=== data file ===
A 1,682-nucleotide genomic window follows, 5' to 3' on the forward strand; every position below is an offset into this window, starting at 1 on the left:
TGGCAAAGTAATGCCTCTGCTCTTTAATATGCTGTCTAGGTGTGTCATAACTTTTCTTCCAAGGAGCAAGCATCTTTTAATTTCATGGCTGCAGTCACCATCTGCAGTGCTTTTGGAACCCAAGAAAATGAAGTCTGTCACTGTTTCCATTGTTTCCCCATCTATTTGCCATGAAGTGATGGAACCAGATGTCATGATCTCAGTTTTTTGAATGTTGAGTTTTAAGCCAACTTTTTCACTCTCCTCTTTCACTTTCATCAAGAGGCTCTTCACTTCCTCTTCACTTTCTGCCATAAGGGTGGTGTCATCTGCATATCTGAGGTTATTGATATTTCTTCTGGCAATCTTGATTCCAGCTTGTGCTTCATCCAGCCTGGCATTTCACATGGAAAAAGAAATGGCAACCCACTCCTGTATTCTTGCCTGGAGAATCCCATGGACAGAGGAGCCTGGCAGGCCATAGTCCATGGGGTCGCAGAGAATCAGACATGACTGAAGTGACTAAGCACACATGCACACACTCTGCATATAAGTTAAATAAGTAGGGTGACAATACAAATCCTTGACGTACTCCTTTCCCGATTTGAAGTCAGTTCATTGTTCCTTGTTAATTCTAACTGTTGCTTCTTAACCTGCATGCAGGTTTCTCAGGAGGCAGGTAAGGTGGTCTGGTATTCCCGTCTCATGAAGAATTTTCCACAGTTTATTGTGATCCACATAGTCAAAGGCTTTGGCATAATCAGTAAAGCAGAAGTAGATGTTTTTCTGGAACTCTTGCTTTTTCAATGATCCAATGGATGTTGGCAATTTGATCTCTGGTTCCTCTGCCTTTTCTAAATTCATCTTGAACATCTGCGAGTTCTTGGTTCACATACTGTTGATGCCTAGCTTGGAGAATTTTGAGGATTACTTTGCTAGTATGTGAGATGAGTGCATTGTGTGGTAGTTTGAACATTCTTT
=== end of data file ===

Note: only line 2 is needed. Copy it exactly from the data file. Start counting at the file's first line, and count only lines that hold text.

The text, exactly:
TGGCAAAGTAATGCCTCTGCTCTTTAATATGCTGTCTAGGTGTGTCATAACTTTTCTTCCAAGGAGCAAGCATCTTTTAATTTCATGGCTGCAGTCACCATCTGCAGTGCTTTTGGAACCCAAGAAAATGAAGTCTGTCACTGTTTCCATTGTTTCCCCATCTATTTGCCATGAAGTGATGGAACCAGATGTCATGATCTCAGTTTTTTGAATGTTGAGTTTTAAGCCAACTTTTTCACTCTCCTCTTTCACTTTCATCAAGAGGCTCTTCACTTCCTCTTCACTTTCTGCCATAAGGGTGGTGTCATCTGCATATCTGAGGTTATTGATATTTCTTCTGGCAATCTTGATTCCAGCTTGTGCTTCATCCAGCCTGGCATTTCACATGGAAAAAGAAATGGCAACCCACTCCTGTATTCTTGCCTGGAGAATCCCATGGACAGAGGAGCCTGGCAGGCCATAGTCCATGGGGTCGCAGAGAATCAGACATGACTGAAGTGACTAAGCACACATGCACACACTCTGCATATAAGTTAAATAAGTAGGGTGACAATACAAATCCTTGACGTACTCCTTTCCCGATTTGAAGTCAGTTCATTGTTCCTTGTTAATTCTAACTGTTGCTTCTTAACCTGCATGCAGGTTTCTCAGGAGGCAGGTAAGGTGGTCTGGTATTCCCGTCTCATGAAGAATTTTCCACAGTTTATTGTGATCCACATAGTCAAAGGCTTTGGCATAATCAGTAAAGCAGAAGTAGATGTTTTTCTGGAACTCTTGCTTTTTCAATGATCCAATGGATGTTGGCAATTTGATCTCTGGTTCCTCTGCCTTTTCTAAATTCATCTTGAACATCTGCGAGTTCTTGGTTCACATACTGTTGATGCCTAGCTTGGAGAATTTTGAGGATTACTTTGCTAGTATGTGAGATGAGTGCATTGTGTGGTAGTTTGAACATTCTTT